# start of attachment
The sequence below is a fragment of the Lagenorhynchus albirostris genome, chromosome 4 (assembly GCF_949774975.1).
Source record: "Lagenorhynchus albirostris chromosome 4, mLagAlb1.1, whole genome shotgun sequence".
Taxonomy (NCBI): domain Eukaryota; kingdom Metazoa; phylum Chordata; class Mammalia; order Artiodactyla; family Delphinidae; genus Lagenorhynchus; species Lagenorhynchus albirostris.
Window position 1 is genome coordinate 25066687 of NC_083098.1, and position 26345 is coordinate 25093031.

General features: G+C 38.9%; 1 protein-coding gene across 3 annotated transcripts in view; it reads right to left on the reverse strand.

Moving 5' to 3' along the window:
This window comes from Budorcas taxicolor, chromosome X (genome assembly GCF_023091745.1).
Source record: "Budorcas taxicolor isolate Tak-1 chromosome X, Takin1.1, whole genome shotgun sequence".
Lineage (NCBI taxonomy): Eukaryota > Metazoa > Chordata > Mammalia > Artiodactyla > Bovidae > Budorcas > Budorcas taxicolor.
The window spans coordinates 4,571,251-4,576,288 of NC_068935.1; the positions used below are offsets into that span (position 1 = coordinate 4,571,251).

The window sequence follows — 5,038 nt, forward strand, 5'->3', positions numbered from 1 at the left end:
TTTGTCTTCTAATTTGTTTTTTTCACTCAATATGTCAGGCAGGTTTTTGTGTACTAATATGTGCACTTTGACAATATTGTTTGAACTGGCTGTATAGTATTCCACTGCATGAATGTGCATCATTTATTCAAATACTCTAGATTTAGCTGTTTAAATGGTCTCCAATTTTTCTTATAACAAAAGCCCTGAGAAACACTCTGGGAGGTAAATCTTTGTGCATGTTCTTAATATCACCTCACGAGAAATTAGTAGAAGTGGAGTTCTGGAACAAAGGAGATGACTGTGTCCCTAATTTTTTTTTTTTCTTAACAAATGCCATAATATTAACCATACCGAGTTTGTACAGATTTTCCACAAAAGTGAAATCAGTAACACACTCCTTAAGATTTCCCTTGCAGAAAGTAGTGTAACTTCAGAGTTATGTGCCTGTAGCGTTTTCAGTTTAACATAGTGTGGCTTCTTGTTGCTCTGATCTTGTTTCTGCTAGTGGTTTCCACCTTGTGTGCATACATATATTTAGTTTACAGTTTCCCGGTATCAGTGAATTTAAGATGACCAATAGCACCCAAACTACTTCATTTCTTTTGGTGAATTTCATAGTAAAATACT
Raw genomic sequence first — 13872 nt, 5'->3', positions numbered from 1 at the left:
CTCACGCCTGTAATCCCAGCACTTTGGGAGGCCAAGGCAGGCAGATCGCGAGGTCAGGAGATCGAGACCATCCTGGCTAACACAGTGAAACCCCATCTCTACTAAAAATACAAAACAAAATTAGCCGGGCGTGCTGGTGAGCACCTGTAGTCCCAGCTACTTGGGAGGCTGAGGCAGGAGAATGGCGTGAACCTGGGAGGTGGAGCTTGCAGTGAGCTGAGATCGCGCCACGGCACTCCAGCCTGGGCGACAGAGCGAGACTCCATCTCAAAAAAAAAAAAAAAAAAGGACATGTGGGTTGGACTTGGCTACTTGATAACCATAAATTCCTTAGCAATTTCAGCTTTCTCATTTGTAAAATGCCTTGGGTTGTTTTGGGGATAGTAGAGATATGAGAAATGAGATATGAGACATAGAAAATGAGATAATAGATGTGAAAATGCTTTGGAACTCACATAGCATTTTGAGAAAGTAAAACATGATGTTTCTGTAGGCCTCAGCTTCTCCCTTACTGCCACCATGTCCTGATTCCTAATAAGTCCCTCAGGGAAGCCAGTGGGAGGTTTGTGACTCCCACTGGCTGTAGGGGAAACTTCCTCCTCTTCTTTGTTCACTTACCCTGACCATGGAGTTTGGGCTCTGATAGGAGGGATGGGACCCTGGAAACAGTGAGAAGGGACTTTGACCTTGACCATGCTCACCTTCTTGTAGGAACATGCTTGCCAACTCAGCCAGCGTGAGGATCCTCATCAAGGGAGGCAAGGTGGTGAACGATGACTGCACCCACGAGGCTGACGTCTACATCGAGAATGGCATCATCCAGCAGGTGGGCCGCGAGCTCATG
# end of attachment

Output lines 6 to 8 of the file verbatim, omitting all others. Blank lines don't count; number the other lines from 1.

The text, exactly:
Moving 5' to 3' along the window:
This window comes from Budorcas taxicolor, chromosome X (genome assembly GCF_023091745.1).
Source record: "Budorcas taxicolor isolate Tak-1 chromosome X, Takin1.1, whole genome shotgun sequence".